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(November 2006) The 105th Annual Meeting of the American Anthropological Association (AAA) held in San Jose, California, (15-19 November 2006) included three SIL anthropology and literacy consultants who organized, chaired and presented papers in a session reviewed by the Council on Anthropology and Education. Since its founding in 1902, the AAA is now the world's largest professional organization of individuals interested in anthropology.
The session was titled "Mother-Tongue Education for Speakers of Ethnic Minority Languages." SIL anthropology consultant and AAA Fellow, Marilyn Gregerson of SIL's Mainland Southeast Asia Group, organized the session and presented a paper based on her fieldwork in Southeast Asia. Her paper described features of a non-formal literacy program in Ratanakiri, Cambodia, under the auspices of the nongovernmental organization International Cooperation Cambodia. In that community based program, speakers of four indigenous ethnic minority languages first learn to read their own language and then go on to learn Khmer, the national language.
The paper presented by Session Chairman, Mary Morgan, an SIL literacy consultant, described a grassroots literacy program among the Tharu people of Nepal. The program has helped the Tharu improve their chances of survival through education, and has also served as a mechanism to preserve their own language and rich cultural traditions. Isabel Murphy, SIL International Anthropology and Literacy Consultant, presented a paper on mother-tongue literacy for Brazil's Amerindian societies.
Andrea Clemons (USC) and Eva Gerente (UTA) jointly examined the relationship between non-formal education, local language education, and citizenship as it impacts rural and urban enclaves in Senegal and Guinea in West Africa. Jennifer Hays (SUNY-Albany) described an innovative mother-tongue education project in Namibia where educators demonstrated how mother-tongue education in minority languages should be seen as valuable in its own right-not merely as a bridge to the dominant language-and that it should continue beyond the first few years of schooling. Educators in Namibia and Botswana were in unanimous agreement that the economic and social benefits of providing mother-tongue education far outweigh the costs. Pamela MacKenzie (International Network for Development, UK/India) discussed mother-tongue education among some tribal groups of Andhra Pradesh State, India. Carla Paciotto (W Illinois U) described an educational system in Slovene communities in Italy where mother-tongue education continues through high school.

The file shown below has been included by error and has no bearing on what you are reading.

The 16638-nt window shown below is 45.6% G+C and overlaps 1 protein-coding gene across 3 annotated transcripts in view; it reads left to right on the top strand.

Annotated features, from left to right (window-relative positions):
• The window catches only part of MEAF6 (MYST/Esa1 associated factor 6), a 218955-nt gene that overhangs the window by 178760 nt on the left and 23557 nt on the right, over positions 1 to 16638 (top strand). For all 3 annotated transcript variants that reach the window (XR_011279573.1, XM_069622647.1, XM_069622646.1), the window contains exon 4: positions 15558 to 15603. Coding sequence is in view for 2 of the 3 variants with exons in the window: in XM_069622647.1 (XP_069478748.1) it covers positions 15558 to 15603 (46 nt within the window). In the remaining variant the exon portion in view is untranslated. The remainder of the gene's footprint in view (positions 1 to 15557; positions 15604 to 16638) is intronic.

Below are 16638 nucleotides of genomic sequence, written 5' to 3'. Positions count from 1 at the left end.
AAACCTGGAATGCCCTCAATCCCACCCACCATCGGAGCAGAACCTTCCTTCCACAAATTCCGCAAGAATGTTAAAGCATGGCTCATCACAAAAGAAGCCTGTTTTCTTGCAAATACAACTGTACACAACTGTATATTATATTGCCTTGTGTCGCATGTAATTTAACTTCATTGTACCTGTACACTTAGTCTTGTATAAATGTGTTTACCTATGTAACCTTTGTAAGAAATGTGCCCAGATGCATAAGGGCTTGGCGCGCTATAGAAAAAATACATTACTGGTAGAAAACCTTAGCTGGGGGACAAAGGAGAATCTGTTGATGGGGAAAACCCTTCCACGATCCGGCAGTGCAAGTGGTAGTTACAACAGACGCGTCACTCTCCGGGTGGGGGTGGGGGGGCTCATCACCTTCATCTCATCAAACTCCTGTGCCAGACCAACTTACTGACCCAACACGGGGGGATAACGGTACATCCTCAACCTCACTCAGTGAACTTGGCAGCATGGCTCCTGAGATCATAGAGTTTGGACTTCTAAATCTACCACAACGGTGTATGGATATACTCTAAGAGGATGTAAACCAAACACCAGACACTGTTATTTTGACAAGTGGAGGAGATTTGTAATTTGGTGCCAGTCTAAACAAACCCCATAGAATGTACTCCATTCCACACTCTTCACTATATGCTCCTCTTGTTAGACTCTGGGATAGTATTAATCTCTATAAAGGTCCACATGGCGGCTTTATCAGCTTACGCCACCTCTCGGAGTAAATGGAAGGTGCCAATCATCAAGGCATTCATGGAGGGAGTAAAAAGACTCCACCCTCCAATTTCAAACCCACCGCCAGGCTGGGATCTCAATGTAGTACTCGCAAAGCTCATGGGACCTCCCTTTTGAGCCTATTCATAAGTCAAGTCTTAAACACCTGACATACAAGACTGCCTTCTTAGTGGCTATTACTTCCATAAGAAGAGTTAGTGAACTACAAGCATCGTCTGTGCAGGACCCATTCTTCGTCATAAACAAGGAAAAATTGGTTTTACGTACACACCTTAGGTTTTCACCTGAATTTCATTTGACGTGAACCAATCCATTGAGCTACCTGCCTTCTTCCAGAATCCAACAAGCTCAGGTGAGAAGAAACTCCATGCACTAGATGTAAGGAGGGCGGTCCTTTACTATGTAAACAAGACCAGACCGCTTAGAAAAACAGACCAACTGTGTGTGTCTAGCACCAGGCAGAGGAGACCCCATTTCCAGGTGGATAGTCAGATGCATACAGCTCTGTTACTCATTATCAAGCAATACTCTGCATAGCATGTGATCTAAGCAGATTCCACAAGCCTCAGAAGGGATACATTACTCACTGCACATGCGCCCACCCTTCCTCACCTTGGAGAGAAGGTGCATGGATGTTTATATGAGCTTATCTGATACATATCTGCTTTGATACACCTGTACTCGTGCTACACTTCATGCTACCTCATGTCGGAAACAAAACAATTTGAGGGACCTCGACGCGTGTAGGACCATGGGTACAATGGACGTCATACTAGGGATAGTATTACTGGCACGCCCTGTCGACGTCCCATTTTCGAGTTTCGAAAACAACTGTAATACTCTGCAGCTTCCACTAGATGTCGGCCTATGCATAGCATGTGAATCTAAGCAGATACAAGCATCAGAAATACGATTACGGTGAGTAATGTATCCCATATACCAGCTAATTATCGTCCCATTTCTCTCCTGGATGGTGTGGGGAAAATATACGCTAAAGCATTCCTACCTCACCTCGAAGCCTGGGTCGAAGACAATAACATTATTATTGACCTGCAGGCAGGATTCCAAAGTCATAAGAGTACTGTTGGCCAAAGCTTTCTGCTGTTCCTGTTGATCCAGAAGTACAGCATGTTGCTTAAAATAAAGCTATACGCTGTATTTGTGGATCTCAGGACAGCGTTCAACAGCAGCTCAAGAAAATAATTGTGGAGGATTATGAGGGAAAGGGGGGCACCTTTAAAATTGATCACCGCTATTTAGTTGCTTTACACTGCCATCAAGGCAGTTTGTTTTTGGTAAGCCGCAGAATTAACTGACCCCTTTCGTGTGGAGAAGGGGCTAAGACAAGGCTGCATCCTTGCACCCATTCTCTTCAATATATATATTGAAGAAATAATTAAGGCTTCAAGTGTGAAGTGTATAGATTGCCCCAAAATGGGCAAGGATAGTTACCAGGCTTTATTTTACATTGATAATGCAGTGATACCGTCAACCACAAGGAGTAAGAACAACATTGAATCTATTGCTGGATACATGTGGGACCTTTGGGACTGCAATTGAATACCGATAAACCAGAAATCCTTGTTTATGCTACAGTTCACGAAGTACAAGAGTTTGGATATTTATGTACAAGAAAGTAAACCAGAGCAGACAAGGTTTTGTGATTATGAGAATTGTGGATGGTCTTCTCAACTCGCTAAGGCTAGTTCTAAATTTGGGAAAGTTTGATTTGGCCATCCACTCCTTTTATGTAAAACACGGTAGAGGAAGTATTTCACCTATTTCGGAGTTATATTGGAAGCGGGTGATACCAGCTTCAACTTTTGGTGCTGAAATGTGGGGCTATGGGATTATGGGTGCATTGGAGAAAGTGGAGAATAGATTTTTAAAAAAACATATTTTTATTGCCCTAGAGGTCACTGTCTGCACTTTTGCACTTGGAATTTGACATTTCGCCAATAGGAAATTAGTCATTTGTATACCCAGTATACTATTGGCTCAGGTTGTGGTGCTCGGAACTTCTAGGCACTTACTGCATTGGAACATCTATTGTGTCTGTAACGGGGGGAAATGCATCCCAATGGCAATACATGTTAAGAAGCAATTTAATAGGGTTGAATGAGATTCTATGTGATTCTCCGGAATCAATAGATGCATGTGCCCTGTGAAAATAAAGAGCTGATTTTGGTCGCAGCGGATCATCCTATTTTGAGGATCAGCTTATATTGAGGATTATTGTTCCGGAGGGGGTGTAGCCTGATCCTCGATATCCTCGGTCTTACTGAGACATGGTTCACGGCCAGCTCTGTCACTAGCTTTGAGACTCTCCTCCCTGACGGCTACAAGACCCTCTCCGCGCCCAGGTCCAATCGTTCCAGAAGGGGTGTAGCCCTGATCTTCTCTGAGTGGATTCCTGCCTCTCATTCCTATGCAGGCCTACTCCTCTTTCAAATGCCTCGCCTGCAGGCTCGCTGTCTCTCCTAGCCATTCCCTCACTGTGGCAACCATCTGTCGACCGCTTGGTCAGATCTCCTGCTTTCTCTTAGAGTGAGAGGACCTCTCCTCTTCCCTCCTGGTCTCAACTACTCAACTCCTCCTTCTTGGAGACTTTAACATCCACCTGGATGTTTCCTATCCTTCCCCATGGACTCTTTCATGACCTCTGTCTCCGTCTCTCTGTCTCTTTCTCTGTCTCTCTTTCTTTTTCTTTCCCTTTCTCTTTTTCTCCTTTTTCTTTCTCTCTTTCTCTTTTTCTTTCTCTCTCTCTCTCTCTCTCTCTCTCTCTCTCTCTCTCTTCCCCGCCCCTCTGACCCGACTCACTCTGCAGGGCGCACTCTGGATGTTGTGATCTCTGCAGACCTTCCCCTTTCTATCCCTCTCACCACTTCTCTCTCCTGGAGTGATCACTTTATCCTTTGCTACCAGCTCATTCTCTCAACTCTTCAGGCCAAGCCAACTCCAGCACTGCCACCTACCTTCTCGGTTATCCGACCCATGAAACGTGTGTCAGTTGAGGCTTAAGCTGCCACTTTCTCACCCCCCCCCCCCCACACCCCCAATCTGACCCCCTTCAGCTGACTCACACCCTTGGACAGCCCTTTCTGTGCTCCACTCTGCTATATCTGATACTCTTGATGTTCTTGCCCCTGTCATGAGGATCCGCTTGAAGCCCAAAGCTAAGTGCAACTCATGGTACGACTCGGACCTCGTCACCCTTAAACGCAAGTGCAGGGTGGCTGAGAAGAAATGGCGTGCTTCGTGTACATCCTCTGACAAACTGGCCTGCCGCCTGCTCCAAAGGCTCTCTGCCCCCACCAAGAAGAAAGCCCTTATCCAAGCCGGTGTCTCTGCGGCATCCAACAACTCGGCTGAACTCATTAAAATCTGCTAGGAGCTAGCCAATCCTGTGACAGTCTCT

Professor Christine Sims (University of New Mexico) served as discussant and closed the AAA multilingual education session by highlighting the issues pointed out by the papers. In addition to her position as Assistant Professor of Education at the University of New Mexico, Professor Sims brought a unique perspective to that discussion. She is a Native American who continues to live at the Acoma Pubelo which has been continuously occupied by her forebears for centuries. One of her concerns is that the younger generation of Acoma people will continue to be able to speak their mother-tongue (Keres) in the face of the wide-spread use of English among young people in the pueblo.
The papers presented in the session were:
Clemons, Andrea (University of Southern California) and Gerente, Eva. (University of Texas at Arlington) Language, non-formal education, and political Identity: A comparative study.
Hays, Jennifer. (State University of New York-Albany) Steps forward and new challenges: Mother tongue education in southern Africa.
Murphy, Isabel I. (SIL International) Maintaining two worlds: Mother tongue literacy for Brazil’s Amerindian societies.
MacKenzie, Pamela. (International Network for Development, UK/India) Multilingual education among the tribal communities in India.
Morgan, Mary. (SIL International) A language worth writing.
Gregerson, Marilyn J. (SIL International) Learning to read In Ratanakiri: A case study from Northeast Cambodia. (Council on Anthropology and Education)
Paciotto, Carla. (Western Illinois University) Heritage Language Programs: The case of the Slovene high schools in Italy.
Five other SIL anthropologists attended the AAA annual meeting. Tom Woodward presented a workshop with NCSU Professor Tim Wallace titled “FieldWorks Data Notebook 2.1: Writing and Managing Fieldnotes.” (Sponsor: National Association for the Practice of Anthropology) Thomas N. Headland chaired the meeting of the Network of Christian Anthropologists. David Wakefield, SIL International Anthropology Department Coordinator, David Beine, Director of Oregon SIL and Ken Gregerson, former SIL International president, attended as observers.